Aging School Buses Experience Brake Problems

We're in the middle of summer right now, but in little over a month it will be time for children all across the country to head back to school. Millions of them will ride the school bus.

We may not think of it this way, but in many towns, the school buses that transport kids every day make up the largest public transit system in the area. Like any other such system, it is absolutely vital that it is safe for all riders. 

"School buses are by far the safest method of travel for students."

The good news is that, according to the U.S. Department of Transportation, school buses are by far the safest method of travel for students. During average normal school hours, 58 percent of student fatalities occurred in vehicles driven by teenagers, while 23 percent happened in cars driven by adults. Only 1 percent happened on school buses. 

But there have still been many incidents in recent years which have shown that even school buses can have serious problems. If not caught and addressed, they can pose a serious threat to the young people who ride them.

Buses Across The Country Face Mechanical Errors
Many cities and towns are running aging bus fleets to get their kids to school, and this has led to some problems.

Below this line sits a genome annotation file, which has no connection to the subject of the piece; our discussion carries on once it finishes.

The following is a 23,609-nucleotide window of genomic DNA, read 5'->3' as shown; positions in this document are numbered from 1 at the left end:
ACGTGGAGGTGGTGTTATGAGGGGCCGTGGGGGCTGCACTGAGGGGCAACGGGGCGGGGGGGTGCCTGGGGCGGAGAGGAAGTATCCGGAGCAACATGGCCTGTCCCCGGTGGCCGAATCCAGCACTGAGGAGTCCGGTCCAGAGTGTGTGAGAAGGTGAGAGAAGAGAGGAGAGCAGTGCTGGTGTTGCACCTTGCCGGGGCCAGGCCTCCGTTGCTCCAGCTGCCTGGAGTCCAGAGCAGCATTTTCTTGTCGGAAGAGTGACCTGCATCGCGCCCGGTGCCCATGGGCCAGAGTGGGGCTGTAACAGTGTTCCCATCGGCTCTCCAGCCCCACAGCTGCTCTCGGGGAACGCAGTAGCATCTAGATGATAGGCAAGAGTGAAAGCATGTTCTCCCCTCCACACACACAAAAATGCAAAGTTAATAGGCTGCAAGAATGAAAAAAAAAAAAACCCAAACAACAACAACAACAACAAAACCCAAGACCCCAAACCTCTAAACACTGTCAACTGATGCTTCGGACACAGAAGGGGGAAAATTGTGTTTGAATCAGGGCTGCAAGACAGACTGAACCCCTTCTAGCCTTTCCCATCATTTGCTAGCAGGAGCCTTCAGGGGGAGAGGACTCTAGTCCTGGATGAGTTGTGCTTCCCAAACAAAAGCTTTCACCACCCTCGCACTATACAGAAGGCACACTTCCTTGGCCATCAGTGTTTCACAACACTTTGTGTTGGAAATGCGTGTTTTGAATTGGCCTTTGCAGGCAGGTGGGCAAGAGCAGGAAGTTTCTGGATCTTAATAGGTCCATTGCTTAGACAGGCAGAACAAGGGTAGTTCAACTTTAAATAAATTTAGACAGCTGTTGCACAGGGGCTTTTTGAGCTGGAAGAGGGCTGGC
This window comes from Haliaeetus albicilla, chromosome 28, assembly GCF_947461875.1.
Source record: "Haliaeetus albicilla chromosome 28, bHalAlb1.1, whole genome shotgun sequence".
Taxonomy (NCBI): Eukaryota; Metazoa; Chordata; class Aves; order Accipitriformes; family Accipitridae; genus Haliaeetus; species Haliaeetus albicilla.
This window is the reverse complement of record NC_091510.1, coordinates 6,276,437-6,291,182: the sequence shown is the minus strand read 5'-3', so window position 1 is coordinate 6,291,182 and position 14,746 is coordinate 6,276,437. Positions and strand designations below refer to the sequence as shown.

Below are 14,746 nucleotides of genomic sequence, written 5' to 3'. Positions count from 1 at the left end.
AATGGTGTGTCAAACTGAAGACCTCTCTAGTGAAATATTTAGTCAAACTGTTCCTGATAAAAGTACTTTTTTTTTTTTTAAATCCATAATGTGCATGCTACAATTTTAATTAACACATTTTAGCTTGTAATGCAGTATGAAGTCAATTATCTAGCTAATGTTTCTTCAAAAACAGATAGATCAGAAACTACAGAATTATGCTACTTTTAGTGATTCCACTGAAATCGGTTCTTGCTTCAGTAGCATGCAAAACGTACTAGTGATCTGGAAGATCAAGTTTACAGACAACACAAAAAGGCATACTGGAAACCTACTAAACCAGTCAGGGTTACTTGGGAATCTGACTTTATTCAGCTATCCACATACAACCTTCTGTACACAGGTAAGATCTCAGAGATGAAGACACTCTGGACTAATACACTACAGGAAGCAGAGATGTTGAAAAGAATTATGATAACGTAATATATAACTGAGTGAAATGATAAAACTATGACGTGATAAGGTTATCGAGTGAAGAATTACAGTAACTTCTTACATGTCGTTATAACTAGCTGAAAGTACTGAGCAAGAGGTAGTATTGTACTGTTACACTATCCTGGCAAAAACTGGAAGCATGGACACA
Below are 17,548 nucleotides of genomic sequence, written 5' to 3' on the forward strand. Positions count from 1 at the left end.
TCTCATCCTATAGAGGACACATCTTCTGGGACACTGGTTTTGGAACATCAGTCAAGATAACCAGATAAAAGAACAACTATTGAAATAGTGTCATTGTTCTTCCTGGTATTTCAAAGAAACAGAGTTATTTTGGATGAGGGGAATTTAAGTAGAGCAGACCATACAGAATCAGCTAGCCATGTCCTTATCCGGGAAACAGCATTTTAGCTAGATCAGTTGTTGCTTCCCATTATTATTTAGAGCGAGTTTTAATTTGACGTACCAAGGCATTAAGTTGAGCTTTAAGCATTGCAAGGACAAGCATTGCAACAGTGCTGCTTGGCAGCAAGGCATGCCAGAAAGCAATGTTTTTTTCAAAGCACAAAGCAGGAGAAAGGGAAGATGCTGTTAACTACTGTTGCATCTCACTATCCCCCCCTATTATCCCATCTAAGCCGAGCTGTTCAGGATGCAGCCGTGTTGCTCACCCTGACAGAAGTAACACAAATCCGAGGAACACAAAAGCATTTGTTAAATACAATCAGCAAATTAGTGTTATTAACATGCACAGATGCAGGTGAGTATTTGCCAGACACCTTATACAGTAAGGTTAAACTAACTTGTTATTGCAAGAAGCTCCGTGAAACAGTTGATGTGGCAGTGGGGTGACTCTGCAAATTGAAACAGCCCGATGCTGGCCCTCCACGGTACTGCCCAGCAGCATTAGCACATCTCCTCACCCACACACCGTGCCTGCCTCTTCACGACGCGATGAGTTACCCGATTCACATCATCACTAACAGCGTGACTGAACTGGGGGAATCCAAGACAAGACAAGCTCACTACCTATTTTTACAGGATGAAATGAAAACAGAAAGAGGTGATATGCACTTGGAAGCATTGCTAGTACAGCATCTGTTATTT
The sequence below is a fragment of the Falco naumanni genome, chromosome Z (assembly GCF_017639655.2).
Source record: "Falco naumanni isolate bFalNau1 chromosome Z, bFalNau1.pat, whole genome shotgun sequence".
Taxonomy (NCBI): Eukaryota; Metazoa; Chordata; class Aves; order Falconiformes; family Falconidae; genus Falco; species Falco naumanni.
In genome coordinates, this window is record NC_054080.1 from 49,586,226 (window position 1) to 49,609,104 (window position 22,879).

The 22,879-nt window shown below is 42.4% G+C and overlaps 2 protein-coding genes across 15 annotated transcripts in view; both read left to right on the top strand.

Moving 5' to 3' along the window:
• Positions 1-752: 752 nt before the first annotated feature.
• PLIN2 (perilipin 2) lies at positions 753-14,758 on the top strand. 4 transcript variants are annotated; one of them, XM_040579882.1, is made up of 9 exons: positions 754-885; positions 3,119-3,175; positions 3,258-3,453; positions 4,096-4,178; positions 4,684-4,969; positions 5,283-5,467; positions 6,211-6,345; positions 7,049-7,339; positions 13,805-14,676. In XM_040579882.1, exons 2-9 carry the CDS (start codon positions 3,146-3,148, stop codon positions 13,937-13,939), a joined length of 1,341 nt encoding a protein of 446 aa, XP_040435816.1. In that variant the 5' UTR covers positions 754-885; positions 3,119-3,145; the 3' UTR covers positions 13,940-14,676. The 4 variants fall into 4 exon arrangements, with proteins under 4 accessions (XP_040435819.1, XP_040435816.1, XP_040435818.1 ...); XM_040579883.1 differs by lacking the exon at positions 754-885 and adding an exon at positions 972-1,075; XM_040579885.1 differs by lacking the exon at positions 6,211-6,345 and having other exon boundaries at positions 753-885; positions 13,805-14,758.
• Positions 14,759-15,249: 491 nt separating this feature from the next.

For instance, earlier this year, the Duluth News Tribune reported that more than a dozen buses in the Proctor Public Schools district in Minnesota were taken out of service when critical defects were found.

These could have seriously impacted safety – according to the news source, the Minnesota State Patrol conducted random inspections and discovered leaking fluids and defective brake components, including missing brake pads. The carrier was ordered to make all repairs before the buses were allowed to be brought back into service.

A similar situation occurred in Indianapolis, where inspectors investigated buses that were at least 12 years old or older and found that more than half had critical violations. Eleven were taken out of service, according to Fox 59.

Many of the defects involved fuel leaks or tire problems, but there were also instances of buses that were not able to stop properly. It is clear that, like so many other vehicles, older school buses will experience brake problems if not given proper maintenance.

New Disc Brakes Offer Safer Solutions For School Buses

Proactive maintenance and vehicle testing are always preferable to serious accidents."

Even though much of the data tells us that school buses are safer than passenger cars, this is certainly less true if the brakes are not working properly. For this reason, manufacturers are developing brake pads for bus fleets that will serve these vehicles in all weather environments.

For instance, some brake lining companies now offers disc brake pads that are specially designed for school buses. They are reportedly designed to deliver consistent stopping power in all situations and resist brake fade as they get older and miles driven increase. 

Top-of-the-line brake pads are one way to ensure that your vehicles are safer. But proactive maintenance and vehicle testing are always preferable to serious accidents. A vehicle testing service can determine whether brake components and other crucial safety features are working as intended.